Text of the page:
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Archive for December, 2013
Glory to God in the highest
and on earth peace to those on whom
His favor rests.
(Insert informative and entertaining blog post here.)
Q: Why is the blog post missing?
A: Because our Internet service keeps disconnecting about every 10 seconds, making it extremely difficult to research and prepare a new article for your enjoyment.
And to send you off to bed with nightmare visions in your head, burn this image into your brain:
Want to see these characters and more, live** and in person?
Then grab the family and head for Hunt Club Farm’s Winter Wonderland in Virginia Beach. The $7 ticket price includes admission to the petting zoo, where you’ll see these guys:
**I’d bet money these things come to life at night.
WINTER PET CARE TIPS FROM PURINA
Winter and the busy holiday season can pose special risks for pets. Help your pet to weather the winter and stay healthy and safe by following these simple tips.
Keep indoor pets in a dry, warm area free of drafts. If possible, elevate your pet’s bed off the floor.
- Bring pets inside when temperatures dip into the 50s or even the low 60s. Otherwise, in warmer temperatures, provide outdoor pets a dry, insulated shelter out of the wind.
- Staying warm requires extra calories, so feed your pet accordingly when the temperature drops. Talk to your veterinarian for advice on feeding your pet.
- Cats and kittens often nap on car engines for warmth. Knock on the hood and honk the horn; then wait a few minutes before starting your car.
- Pets like the smell and taste of antifreeze, but even a very small amount can kill them. Thoroughly clean up spills at once. Tightly close containers and store them where pets cannot get to them.
- Always have fresh, clean water available for your pet.
- Alcoholic beverages, holiday treats such as chocolates, and bones from poultry, pork and fish can be harmful or toxic to pets. Keep your pet on his regular diet.
- Many plants – including Christmas rose, holly, mistletoe, philodendron, poinsettia, and dieffenbachia – are toxic to pets. Keep them out of your pet’s reach.
- Remove ice, salt and caked mud from your pet’s paws and coat at once. Contact your veterinarian immediately if you suspect your pet has frostbite. Frostbitten skin may turn reddish, white or gray, and it may be scaly or sloughing.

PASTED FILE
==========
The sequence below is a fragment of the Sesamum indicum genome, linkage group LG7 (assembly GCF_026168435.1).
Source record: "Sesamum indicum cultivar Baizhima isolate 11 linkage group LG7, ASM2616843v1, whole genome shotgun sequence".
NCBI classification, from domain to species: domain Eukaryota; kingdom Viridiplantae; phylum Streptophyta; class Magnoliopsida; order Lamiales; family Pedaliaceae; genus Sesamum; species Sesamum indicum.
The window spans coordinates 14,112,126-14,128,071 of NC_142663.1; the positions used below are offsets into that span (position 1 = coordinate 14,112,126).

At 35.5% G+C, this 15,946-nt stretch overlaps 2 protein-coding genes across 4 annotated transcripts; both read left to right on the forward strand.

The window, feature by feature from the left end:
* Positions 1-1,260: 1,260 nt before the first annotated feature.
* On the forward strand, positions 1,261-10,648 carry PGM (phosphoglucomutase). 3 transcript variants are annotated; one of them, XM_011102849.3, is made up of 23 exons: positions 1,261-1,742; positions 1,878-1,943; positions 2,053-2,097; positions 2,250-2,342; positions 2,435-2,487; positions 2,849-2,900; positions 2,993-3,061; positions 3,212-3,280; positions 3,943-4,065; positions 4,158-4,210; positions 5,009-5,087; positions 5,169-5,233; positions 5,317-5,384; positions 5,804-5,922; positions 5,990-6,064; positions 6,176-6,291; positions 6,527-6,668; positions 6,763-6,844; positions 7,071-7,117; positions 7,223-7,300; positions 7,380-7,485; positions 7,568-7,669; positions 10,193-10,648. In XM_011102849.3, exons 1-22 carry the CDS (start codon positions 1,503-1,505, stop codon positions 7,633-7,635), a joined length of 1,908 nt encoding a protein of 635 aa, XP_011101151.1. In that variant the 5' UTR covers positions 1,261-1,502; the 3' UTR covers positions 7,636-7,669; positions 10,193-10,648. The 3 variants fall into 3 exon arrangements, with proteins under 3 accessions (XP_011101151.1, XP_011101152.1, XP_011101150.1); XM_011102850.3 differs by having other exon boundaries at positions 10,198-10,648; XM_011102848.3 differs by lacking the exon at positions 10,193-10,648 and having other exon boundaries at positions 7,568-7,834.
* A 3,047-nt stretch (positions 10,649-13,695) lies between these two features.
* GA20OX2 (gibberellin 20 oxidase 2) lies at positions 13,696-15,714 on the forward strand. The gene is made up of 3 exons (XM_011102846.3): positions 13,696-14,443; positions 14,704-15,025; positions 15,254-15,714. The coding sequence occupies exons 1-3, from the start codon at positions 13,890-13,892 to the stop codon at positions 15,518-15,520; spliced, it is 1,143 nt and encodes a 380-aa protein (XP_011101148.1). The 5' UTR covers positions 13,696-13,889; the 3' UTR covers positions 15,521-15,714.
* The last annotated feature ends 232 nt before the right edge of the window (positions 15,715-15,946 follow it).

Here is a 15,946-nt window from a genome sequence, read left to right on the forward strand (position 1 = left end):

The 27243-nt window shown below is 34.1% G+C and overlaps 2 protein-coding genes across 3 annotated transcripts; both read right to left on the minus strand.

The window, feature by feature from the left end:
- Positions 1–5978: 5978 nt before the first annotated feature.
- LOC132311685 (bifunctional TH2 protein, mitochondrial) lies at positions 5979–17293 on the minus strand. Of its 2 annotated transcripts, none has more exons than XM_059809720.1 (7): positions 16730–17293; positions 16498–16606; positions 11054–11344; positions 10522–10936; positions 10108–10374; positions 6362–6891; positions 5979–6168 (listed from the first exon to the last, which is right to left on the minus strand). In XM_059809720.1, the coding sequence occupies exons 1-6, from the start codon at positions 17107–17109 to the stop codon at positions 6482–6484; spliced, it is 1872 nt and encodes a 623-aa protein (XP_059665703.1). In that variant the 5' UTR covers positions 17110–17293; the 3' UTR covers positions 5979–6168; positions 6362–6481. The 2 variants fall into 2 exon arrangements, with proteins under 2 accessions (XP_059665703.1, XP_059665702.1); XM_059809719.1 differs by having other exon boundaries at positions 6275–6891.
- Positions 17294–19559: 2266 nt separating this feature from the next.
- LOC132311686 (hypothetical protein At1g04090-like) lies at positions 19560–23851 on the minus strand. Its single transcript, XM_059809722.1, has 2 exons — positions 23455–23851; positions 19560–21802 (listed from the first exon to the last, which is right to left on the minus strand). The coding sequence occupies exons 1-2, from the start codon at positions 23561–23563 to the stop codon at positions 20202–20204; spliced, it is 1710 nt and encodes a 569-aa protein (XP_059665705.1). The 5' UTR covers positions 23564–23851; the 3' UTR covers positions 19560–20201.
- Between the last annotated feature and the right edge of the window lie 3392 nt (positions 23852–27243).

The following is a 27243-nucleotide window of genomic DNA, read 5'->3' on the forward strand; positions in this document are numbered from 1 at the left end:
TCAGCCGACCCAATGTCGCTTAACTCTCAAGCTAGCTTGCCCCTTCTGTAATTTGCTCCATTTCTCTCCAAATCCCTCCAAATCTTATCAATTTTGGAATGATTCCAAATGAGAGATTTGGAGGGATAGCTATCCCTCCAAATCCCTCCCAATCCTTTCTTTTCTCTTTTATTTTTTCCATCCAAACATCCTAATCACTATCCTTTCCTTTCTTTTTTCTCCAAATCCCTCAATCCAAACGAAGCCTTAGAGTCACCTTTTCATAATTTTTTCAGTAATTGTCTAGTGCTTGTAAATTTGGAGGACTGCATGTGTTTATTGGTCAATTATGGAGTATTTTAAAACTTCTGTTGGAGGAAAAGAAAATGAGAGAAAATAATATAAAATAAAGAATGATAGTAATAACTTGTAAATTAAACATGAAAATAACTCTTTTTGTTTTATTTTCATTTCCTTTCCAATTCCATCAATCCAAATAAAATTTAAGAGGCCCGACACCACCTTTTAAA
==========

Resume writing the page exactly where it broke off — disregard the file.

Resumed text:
- Holiday paraphernalia can be dangerous to pets. Cover or tack down electrical cords. Keep tinsel and glass ornaments out of your pet’s reach. Read warnings on items like spray-on snow. Never put ribbons around your pet’s neck or allow it to play with plastic or foil wrappings or six-pack beverage holders.
Surprise your dog* this holiday with a plate of Fleas Navidad Nibblers or Yappy New Year Yum Yums, brought to you by Veterinary Pet Insurance and Three Dog Bakery.
A limited number of pre-printed recipes (as shown) is available at our office. First come, first served!
*Your dog’s level of surprise is not guaranteed. Some dogs are more easily surprised than others. Surprising your pet is void where prohibited.
Whether you’re decking the halls or going into hibernation mode, there are things you can do to protect your pet from holiday hazards.
Make your home safe for live-in and visiting pets with these tips from Dr. Gail C. Golab.
Frostbite and snow-removal salt:
Snow and salt should be removed from your pet’s paws immediately.
Frostbitten skin is red or gray and may slough (peel off.)
Apply warm, moist towels to thaw out frostbitten areas slowly until the skin appears flushed.
Contact your veterinarian as soon as possible for further care.
Snow removal products should be stored out of the reach of pets and small children, as the products’ toxicity varies considerably.
Toxic plants and holiday/winter products:
Plants and other items associated with the winter and holiday season can be toxic to your pets. What follows is a general guide. Please consult your veterinarian, animal poison control, and the manufacturer for specifics. Remember, the earlier you seek treatment, the better for your pet!
poinsettia leaves and stems
holly berries and leaves
mistletoe, especially berries
angel hair (spun glass)
Christmas tree preservatives
snow sprays, snow flock
plastic model cement
bubbling lights (contain methylene chloride)
snow scenes (may contain salmonella)
Some of the above items are notable not just for their toxicity, but also for the danger they pose of intestinal blockage or severe irritation to the skin and mucous membranes.
Keep these numbers handy for emergencies –
BluePearl Veterinary Emergency Hospital in Virginia Beach 757-499-5463
Pet Poison Helpline 1-800-213-6680
ASPCA Animal Poison Control 1-888-426-4435
Image from The Graphics Fairy.
This article was originally posted on December 9, 2011.
If you have pet owners on your Christmas list,
or you just want to pick up something handy for your own furbabies,
you can shop at the vet’s office.
Take a look at our Christmas gift basket to get a few ideas:
Left to right in the basket:
HyLyt shampoo – a gentle, hypoallergenic moisturizing shampoo that promotes healthy skin and coat
Pill crusher – crush pills into a fine powder and make them more palatable by mixing with food
Seresto collar for dogs – up to 8 months of flea and tick control in one collar
Grooming glove – small plastic studs remove loose fur and dirt while you pet your cat or dog
Free Form Snip Tips – Omega 3 fatty acids promote healthier skin and coat, immune system, and joints
Jumbo nail trimmer – easy-to-use nail trimmer for dogs and cats
Flea comb – closely-spaced teeth remove fleas and flea dirt, along with loose fur
VetzLife Oral Care gel – removes tartar from teeth and freshens breath; available in mint or salmon flavors